Saturday, February 18, 2006
In the upcoming Festschrift in Honour of Lawrence Friedman (edited by Robert Gordon and Morton Horwitz, Stanford 2006), Gunther Teubner (left) of Frankfurt's Johann Wolfgang Goethe University offers Coincidentia Oppositorum: Hybrid Networks Beyond Contract and Organization. Here's the abstract:
I. The Impossible Necessity of Sociological Jurisprudence
Thesis 1: It is a scientific misconception of the law to believe that empirical or theoretical social sciences can guide law to any significant degree. The really decisive legal irritations are not supplied by interdisciplinary contact with social sciences, but with normatively loaded "reflexive practices" of various social sectors. My example: the dramatic extension of liability throughout networks (virtual enterprises, franchising nets, just-in-time arrangements) is a doctrinally impossible, but a practically necessary, judicial reaction to social perceptions of the risks posed by networks.
Thesis 2: The "translation" of socially reflexive practices into legal doctrine is not a result of a knowledge transfer from the social sciences to law. Private law doctrine can only be persuaded to develop conceptual innovations by its own, internal, path-dependent evolutionary logic. My example: Network is not a legal concept. It is a social science concept and its legal complement can only be reconstructed within the law by evolving "relational contract" into "connected contracts" (Vertragsverbund).
Thesis 3: One of the most important achievements of sociological jurisprudence has been its ability to understand and support the contribution of law to the resolution of paradoxes within social practice. My example: Networks are confronted by their environment with paradoxical demands. Legal doctrine reacts to such network paradoxes with a new legal concept of "double-attribution."
II. Piercing the Contractual Veil in Distribution Networks:
Three Levels of Legal Reality Construction
Approach 1: Casuistry
Approach 2: Political Law-Making
Approach 3: Socially Reflexive Practices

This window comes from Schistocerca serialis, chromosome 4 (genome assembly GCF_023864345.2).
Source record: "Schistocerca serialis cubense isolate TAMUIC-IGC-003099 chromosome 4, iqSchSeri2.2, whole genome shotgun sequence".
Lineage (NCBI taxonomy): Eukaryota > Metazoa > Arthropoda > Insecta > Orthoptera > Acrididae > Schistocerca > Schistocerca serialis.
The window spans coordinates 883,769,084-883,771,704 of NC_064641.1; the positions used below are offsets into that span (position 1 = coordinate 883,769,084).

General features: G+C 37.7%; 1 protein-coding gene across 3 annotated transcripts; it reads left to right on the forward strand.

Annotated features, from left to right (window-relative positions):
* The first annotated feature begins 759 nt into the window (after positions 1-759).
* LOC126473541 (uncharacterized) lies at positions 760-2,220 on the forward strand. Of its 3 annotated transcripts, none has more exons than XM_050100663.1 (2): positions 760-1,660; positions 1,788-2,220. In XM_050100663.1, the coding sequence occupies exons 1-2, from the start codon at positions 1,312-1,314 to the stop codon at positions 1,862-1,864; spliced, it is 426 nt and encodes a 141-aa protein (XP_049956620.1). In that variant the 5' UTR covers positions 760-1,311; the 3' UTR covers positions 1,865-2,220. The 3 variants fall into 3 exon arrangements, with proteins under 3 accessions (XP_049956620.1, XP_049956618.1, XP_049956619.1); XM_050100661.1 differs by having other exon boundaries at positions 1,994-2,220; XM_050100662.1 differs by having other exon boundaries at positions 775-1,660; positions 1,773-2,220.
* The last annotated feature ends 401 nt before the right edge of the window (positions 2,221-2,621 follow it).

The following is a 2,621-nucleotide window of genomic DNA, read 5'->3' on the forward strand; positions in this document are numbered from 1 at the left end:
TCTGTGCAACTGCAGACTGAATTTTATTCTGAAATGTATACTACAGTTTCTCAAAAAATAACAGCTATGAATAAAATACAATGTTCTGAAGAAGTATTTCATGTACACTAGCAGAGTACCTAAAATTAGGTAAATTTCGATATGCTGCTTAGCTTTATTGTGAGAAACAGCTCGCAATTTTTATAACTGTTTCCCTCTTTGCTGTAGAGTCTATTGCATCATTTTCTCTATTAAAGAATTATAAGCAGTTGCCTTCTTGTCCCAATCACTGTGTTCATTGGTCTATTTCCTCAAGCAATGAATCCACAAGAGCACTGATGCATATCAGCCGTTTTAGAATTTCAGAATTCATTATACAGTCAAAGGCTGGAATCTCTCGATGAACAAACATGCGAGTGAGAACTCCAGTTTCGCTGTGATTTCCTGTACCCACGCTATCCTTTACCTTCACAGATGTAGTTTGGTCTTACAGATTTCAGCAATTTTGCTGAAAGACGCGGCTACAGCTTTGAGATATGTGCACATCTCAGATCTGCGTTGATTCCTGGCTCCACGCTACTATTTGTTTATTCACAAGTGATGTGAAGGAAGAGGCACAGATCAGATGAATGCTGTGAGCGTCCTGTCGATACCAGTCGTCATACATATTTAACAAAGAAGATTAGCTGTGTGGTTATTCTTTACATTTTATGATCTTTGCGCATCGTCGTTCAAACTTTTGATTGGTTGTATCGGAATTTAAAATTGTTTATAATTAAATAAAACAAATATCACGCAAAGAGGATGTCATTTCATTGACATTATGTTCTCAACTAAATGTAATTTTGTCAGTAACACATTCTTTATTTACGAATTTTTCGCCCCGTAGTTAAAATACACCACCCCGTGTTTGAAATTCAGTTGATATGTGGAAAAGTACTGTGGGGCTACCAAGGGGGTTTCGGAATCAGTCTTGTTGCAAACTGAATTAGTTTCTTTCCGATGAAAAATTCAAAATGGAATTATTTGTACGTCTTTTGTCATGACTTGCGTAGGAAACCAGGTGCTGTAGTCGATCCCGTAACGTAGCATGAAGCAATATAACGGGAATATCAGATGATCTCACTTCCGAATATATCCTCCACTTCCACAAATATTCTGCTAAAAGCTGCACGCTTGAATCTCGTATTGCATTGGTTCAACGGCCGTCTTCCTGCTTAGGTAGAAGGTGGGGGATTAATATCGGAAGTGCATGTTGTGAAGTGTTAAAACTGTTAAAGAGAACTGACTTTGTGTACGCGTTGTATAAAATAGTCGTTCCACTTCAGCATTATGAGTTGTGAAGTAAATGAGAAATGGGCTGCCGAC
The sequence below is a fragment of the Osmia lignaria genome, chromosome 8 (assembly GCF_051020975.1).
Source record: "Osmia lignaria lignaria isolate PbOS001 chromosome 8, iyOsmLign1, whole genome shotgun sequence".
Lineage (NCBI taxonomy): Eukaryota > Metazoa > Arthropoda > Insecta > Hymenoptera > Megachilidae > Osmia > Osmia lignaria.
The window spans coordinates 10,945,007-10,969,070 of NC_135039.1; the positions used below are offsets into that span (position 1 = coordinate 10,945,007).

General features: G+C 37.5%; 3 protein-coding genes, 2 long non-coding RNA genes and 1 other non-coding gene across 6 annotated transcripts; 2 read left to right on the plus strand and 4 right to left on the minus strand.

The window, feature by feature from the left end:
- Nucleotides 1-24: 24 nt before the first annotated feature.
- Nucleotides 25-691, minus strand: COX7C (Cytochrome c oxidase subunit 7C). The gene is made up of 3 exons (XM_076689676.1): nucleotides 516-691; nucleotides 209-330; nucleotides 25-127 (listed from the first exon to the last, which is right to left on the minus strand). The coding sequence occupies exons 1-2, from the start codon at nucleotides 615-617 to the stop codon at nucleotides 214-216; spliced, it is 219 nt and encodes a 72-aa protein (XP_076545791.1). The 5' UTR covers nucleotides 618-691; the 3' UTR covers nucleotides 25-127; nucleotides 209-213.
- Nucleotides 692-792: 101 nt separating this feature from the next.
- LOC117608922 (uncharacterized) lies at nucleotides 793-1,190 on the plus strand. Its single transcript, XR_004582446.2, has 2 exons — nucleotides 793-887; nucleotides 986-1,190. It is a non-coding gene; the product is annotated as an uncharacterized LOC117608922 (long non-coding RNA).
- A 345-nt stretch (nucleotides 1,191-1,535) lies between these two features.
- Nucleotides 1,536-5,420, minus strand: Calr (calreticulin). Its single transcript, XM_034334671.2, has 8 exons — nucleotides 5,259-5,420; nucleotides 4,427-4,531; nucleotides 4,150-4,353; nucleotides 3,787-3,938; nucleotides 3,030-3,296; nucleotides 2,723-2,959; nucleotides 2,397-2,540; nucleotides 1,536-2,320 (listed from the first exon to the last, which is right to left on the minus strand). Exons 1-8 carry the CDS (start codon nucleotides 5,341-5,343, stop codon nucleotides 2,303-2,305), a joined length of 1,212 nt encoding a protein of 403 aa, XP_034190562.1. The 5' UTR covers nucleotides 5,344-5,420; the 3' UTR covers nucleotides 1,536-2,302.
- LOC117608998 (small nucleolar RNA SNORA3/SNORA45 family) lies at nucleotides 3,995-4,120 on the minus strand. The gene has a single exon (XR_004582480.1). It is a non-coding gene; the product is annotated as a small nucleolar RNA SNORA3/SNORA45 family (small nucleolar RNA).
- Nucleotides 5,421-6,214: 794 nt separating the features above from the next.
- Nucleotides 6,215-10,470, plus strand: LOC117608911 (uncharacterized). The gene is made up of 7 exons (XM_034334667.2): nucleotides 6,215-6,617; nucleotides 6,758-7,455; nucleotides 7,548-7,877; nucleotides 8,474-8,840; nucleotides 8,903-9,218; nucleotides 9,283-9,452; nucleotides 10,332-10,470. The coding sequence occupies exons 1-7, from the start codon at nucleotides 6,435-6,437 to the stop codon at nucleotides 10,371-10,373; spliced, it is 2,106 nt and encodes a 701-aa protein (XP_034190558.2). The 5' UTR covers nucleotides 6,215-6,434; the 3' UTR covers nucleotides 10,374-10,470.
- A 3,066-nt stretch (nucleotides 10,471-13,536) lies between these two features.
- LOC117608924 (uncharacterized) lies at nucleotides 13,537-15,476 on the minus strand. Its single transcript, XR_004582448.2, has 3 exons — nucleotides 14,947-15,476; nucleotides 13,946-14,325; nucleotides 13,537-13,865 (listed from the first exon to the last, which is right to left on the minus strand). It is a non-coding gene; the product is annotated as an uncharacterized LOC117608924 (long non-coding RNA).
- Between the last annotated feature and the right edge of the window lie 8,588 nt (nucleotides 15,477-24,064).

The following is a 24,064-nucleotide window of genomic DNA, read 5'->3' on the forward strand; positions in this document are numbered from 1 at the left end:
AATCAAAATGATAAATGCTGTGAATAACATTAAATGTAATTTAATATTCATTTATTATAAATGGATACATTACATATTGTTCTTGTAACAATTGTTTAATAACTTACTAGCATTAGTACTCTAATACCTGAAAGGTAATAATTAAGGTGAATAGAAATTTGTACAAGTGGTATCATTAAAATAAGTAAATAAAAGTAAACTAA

III. Translation Problems: Networks as Connected Contracts
Definition: "The notion of connected contracts (Vertragsverbund) is used to describe any plurality of contracts which refer to each other within either bilateral or multilateral relationships, whose interconnection gives rise to direct legal effects (of a genetic, functional or conditional nature), whether these simply result in an effect of one contract to the other (or others), or whether one can also observe mutual effects."
IV. The Role of Law in Social De-Paradoxisation Processes
Under certain conditions, hybrid arrangements provide for an institutional environment where paradoxical communication is not repressed, but institutionally facilitated and, sometimes, turned productive. Hybrids as a highly ambiguous combination of networks with contracts and organizations seem the result of a subtle interplay between different and mutually contradicting logics of action. How does the law respond to their transformation of external contradictions into an internal and simultaneously individual and collective orientation? In terms of legal conditions: by means of the dual constitution of connected contracts. In terms of legal consequences: through a selective double attribution to individual contractual partners and to the network as a whole.
V. Legal Conditions: The Dual Constitution of Connected Contracts
1. reciprocal references of bilateral contracts to one another, either found within the performance program and/or distilled from contractual practice ("multi-laterality")
2. a contractual reference to the overall project of the connected contracts ("relational purpose"),